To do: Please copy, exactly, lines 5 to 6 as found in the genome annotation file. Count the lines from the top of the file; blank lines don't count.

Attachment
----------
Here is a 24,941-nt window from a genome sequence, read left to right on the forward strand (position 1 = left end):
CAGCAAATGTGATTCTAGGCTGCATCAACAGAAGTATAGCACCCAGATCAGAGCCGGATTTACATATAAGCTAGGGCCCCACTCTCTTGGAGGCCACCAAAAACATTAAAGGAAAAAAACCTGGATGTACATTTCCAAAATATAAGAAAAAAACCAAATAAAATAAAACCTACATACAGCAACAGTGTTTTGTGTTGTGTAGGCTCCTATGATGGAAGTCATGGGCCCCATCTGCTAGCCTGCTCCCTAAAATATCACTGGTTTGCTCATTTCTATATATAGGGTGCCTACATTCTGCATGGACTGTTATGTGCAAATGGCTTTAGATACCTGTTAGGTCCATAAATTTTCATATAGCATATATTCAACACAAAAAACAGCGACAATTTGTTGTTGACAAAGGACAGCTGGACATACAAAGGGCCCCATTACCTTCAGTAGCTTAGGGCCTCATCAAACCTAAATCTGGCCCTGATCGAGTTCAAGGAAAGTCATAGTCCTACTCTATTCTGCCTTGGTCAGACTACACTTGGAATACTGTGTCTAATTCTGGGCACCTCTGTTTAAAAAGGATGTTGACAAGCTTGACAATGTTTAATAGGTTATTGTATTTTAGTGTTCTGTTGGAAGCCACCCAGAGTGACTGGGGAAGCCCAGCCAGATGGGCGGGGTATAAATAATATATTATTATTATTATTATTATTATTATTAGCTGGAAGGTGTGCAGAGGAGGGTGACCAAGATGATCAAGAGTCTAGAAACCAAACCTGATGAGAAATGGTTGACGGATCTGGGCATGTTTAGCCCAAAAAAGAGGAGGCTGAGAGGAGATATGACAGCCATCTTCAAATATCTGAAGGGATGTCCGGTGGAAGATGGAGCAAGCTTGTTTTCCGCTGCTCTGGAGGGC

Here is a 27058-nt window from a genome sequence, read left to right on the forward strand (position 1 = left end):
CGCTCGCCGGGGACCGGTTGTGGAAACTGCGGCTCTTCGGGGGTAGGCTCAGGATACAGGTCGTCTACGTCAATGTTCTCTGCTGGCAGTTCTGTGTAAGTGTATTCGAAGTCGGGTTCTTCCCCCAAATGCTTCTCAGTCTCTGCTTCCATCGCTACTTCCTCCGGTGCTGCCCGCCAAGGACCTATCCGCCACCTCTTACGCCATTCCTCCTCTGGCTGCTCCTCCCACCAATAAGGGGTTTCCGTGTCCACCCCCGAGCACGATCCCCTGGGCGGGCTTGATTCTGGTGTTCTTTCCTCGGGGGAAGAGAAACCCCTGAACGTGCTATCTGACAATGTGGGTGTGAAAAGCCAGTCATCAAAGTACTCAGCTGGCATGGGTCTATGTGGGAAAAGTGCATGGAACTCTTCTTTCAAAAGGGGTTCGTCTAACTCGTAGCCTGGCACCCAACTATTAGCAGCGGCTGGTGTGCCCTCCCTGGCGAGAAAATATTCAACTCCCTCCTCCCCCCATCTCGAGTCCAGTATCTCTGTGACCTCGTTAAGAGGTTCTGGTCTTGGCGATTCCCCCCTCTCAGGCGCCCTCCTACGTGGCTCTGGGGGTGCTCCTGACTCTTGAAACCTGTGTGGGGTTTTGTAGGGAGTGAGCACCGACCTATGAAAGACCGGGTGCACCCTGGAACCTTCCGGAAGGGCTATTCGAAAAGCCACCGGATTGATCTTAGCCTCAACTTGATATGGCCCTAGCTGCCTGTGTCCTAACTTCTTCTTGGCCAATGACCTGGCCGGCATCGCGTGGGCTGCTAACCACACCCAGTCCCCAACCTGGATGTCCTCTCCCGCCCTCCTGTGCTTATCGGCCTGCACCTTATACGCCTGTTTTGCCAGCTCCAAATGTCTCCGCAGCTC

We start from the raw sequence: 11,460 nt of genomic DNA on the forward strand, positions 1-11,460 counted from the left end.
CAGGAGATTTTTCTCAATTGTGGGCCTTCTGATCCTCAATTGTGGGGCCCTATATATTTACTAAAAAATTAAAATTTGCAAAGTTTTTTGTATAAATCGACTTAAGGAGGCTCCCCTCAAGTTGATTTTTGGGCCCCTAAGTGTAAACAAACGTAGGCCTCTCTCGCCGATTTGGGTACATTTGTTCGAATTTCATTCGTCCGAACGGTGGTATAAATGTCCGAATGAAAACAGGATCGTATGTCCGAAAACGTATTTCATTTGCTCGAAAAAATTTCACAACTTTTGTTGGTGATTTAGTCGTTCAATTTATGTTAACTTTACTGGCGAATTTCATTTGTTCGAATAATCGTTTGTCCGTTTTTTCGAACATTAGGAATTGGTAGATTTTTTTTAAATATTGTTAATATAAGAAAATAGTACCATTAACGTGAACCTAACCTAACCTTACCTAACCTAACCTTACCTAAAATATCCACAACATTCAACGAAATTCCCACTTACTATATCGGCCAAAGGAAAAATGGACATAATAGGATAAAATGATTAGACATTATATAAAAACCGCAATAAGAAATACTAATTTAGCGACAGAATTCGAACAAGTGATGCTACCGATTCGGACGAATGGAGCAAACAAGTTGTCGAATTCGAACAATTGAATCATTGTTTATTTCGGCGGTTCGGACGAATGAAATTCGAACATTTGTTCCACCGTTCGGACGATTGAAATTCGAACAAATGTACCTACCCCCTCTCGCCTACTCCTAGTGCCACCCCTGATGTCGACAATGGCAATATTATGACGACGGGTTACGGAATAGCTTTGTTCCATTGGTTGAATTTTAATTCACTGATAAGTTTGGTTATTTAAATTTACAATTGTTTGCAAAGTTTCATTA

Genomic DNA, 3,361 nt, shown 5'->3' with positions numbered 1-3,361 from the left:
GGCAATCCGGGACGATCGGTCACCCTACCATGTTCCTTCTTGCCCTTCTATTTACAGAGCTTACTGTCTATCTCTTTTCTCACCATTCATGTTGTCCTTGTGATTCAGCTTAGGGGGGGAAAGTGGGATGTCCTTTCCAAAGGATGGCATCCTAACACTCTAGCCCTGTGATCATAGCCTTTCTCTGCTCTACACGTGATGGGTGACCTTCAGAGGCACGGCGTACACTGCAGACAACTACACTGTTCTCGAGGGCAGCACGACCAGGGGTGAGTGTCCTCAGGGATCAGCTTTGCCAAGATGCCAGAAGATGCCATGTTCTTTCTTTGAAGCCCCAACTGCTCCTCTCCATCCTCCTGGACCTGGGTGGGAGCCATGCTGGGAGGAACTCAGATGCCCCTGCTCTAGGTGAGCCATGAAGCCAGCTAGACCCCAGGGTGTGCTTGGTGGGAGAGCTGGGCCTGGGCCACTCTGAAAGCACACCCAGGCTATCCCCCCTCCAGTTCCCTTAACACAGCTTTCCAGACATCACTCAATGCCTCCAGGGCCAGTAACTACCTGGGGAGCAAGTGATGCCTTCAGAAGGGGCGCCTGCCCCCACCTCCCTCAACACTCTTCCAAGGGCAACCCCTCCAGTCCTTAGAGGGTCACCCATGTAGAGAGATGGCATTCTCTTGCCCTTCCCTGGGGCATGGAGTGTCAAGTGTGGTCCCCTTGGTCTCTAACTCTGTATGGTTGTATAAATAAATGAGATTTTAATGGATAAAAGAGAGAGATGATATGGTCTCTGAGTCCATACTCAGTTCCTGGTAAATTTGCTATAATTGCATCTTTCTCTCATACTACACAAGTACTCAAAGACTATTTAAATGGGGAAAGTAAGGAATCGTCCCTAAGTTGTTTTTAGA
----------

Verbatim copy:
We start from the raw sequence: 11,460 nt of genomic DNA on the forward strand, positions 1-11,460 counted from the left end.
CAGGAGATTTTTCTCAATTGTGGGCCTTCTGATCCTCAATTGTGGGGCCCTATATATTTACTAAAAAATTAAAATTTGCAAAGTTTTTTGTATAAATCGACTTAAGGAGGCTCCCCTCAAGTTGATTTTTGGGCCCCTAAGTGTAAACAAACGTAGGCCTCTCTCGCCGATTTGGGTACATTTGTTCGAATTTCATTCGTCCGAACGGTGGTATAAATGTCCGAATGAAAACAGGATCGTATGTCCGAAAACGTATTTCATTTGCTCGAAAAAATTTCACAACTTTTGTTGGTGATTTAGTCGTTCAATTTATGTTAACTTTACTGGCGAATTTCATTTGTTCGAATAATCGTTTGTCCGTTTTTTCGAACATTAGGAATTGGTAGATTTTTTTTAAATATTGTTAATATAAGAAAATAGTACCATTAACGTGAACCTAACCTAACCTTACCTAACCTAACCTTACCTAAAATATCCACAACATTCAACGAAATTCCCACTTACTATATCGGCCAAAGGAAAAATGGACATAATAGGATAAAATGATTAGACATTATATAAAAACCGCAATAAGAAATACTAATTTAGCGACAGAATTCGAACAAGTGATGCTACCGATTCGGACGAATGGAGCAAACAAGTTGTCGAATTCGAACAATTGAATCATTGTTTATTTCGGCGGTTCGGACGAATGAAATTCGAACATTTGTTCCACCGTTCGGACGATTGAAATTCGAACAAATGTACCTACCCCCTCTCGCCTACTCCTAGTGCCACCCCTGATGTCGACAATGGCAATATTATGACGACGGGTTACGGAATAGCTTTGTTCCATTGGTTGAATTTTAATTCACTGATAAGTTTGGTTATTTAAATTTACAATTGTTTGCAAAGTTTCATTA